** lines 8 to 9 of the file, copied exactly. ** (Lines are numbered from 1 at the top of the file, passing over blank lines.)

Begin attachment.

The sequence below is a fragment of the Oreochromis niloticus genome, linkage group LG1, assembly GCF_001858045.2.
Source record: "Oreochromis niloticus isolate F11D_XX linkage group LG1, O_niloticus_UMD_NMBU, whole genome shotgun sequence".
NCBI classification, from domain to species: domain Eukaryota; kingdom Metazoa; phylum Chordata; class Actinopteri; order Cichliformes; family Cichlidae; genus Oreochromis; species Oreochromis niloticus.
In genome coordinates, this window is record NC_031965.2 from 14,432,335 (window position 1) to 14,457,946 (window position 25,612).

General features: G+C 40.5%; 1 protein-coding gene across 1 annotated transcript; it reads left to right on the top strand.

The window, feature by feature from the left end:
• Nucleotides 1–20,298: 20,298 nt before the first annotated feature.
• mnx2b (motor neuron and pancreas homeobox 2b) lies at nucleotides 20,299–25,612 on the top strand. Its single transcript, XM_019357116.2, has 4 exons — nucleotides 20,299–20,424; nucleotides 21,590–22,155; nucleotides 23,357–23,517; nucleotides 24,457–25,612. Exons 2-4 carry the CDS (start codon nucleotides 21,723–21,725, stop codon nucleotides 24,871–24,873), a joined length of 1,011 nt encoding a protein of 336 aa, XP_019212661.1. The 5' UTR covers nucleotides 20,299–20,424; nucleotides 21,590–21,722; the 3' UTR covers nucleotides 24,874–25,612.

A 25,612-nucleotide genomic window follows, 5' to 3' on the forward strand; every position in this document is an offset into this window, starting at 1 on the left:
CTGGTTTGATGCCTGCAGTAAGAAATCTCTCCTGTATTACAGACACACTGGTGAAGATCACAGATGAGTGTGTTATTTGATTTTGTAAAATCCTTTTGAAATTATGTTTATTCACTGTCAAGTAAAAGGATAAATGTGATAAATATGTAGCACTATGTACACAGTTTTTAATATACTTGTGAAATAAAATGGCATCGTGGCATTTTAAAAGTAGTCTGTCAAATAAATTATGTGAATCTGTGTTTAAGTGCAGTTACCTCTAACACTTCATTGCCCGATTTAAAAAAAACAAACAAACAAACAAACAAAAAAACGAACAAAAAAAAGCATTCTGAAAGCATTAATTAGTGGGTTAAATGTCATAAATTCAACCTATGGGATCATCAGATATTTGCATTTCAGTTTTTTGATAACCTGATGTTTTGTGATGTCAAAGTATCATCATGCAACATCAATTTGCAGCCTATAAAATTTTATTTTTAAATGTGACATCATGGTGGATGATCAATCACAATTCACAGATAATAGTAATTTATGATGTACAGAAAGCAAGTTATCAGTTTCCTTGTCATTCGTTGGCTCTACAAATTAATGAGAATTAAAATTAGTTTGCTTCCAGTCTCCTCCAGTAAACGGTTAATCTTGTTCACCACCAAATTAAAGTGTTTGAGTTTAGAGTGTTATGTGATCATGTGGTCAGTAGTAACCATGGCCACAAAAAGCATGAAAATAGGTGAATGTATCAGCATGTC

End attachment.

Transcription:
• mnx2b (motor neuron and pancreas homeobox 2b) lies at nucleotides 20,299–25,612 on the top strand. Its single transcript, XM_019357116.2, has 4 exons — nucleotides 20,299–20,424; nucleotides 21,590–22,155; nucleotides 23,357–23,517; nucleotides 24,457–25,612. Exons 2-4 carry the CDS (start codon nucleotides 21,723–21,725, stop codon nucleotides 24,871–24,873), a joined length of 1,011 nt encoding a protein of 336 aa, XP_019212661.1. The 5' UTR covers nucleotides 20,299–20,424; nucleotides 21,590–21,722; the 3' UTR covers nucleotides 24,874–25,612.

A 25,612-nucleotide genomic window follows, 5' to 3' on the forward strand; every position in this document is an offset into this window, starting at 1 on the left: